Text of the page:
“The Division of Rheumatology’s culture of scholarship, discovery and service reflect the leadership of Dr. Pope over the last 25 years,” said Douglas E. Vaughan, MD, chair of Medicine. “Harris Perlman is a gifted and successful investigator and will catalyze the future growth and success of the unit. These are big shoes to fill, but we are confident and excited to have him assume leadership of the division.”
Perlman’s lab investigates the impact that macrophages, a type of white blood cell, and dendritic cells play in rheumatoid arthritis and systemic lupus erythematosus. He also studies the relationship between systemic inflammation and atherosclerosis, or hardening of the arteries.
“I feel exhilarated by this tremendous opportunity and am excited to work with the outstanding faculty that Dr. Richard Pope, the outgoing chief, has assembled during his tenure,” said Perlman, also the Solovy-Arthritis Research Society Professor and a member of the Interdepartmental Immunobiology Center and the Robert H. Lurie Comprehensive Cancer Center of Northwestern University.
“My central goal is for Northwestern Medicine to become the premier rheumatology program in the United States. This will be accomplished by bringing new skills, energy, enthusiasm and international recognition to the division, which can propel us to the forefront of the field.”
After completing his PhD from Tufts University in Boston, Perlman completed postdoctoral training at Northwestern University to further his studies on apoptosis and the cell cycle in Dr. Pope’s lab. He joined the faculty as an assistant professor in Medicine-Rheumatology in 2001 with a secondary appointment in Microbiology-Immunology. Perlman left to serve as a professor in Saint Louis University’s Department of Molecular Microbiology and Immunology until 2008, when he returned to Feinberg.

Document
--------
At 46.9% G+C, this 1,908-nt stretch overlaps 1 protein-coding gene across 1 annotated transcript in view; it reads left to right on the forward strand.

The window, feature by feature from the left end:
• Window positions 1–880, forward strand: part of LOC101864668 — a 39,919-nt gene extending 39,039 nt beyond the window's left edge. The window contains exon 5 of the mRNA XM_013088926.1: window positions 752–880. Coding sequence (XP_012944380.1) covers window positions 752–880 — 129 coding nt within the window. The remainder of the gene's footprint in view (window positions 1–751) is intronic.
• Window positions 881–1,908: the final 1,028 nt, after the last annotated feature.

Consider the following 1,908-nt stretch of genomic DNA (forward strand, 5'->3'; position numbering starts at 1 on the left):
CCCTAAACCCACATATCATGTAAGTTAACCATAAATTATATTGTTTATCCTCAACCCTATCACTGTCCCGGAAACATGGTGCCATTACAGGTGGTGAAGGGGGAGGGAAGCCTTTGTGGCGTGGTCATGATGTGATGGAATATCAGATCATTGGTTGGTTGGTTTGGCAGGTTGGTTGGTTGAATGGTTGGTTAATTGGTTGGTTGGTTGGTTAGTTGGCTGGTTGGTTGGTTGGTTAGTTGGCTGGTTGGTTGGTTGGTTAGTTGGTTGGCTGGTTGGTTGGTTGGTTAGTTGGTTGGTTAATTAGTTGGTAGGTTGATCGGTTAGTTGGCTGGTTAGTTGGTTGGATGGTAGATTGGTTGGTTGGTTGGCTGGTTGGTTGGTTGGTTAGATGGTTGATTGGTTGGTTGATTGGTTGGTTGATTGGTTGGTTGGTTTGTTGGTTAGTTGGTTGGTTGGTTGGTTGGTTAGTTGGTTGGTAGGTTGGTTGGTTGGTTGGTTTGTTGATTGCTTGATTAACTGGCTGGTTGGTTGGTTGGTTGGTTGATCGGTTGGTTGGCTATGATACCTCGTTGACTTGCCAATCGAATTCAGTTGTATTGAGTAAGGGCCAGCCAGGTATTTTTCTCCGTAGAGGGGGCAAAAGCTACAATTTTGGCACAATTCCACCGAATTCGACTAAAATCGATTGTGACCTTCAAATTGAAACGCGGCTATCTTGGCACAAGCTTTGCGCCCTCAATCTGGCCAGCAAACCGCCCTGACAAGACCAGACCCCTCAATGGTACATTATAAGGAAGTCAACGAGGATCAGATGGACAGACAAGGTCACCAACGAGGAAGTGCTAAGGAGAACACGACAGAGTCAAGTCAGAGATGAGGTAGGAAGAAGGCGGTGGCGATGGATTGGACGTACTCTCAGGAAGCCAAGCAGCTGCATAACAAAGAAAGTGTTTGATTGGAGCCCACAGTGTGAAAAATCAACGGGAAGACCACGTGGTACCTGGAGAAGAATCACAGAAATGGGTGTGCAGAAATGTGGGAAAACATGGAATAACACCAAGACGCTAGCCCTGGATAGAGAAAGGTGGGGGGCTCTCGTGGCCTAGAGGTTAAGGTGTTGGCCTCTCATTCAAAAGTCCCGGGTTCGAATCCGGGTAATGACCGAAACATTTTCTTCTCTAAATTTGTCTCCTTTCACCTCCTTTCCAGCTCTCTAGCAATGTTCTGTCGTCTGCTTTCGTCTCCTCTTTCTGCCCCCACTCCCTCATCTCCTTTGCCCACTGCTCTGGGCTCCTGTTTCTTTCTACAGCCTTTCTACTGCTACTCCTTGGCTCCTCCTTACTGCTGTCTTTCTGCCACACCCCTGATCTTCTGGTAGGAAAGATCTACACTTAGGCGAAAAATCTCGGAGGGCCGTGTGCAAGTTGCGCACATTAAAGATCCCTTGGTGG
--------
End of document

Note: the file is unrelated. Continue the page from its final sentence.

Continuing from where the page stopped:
Over the course of his career he has published more than 90 peer-reviewed papers and is co-editor and chief of Arthritis Research and Therapy. He is a member of the American Association for the Advancement of Science, the Arthritis Foundation, the American College of Rheumatology, the American Heart Association, the American Association of Immunologists and the International Society for Analytical Cytometry.
“Since returning to Northwestern, Dr. Perlman has expanded his scope to include macrophages and dendritic cells, examining a variety of diseases,” said Dr. Pope, also the Mabel Greene Myers Professor of Medicine. “The strength of his collaborations is that he promotes and enables the success of others. He has a deep interest in and commitment to the education of rheumatology fellows, postdoctoral trainees and students. His energy, vision and concern for others are strengths that will serve him well in his new role. I look forward to working with him, as he leads the division to new heights.”
Dr. Pope’s lab studies the biology of macrophages in rheumatoid arthritis, specifically directed at defining the mechanisms that promote resistance to cell death or apoptosis.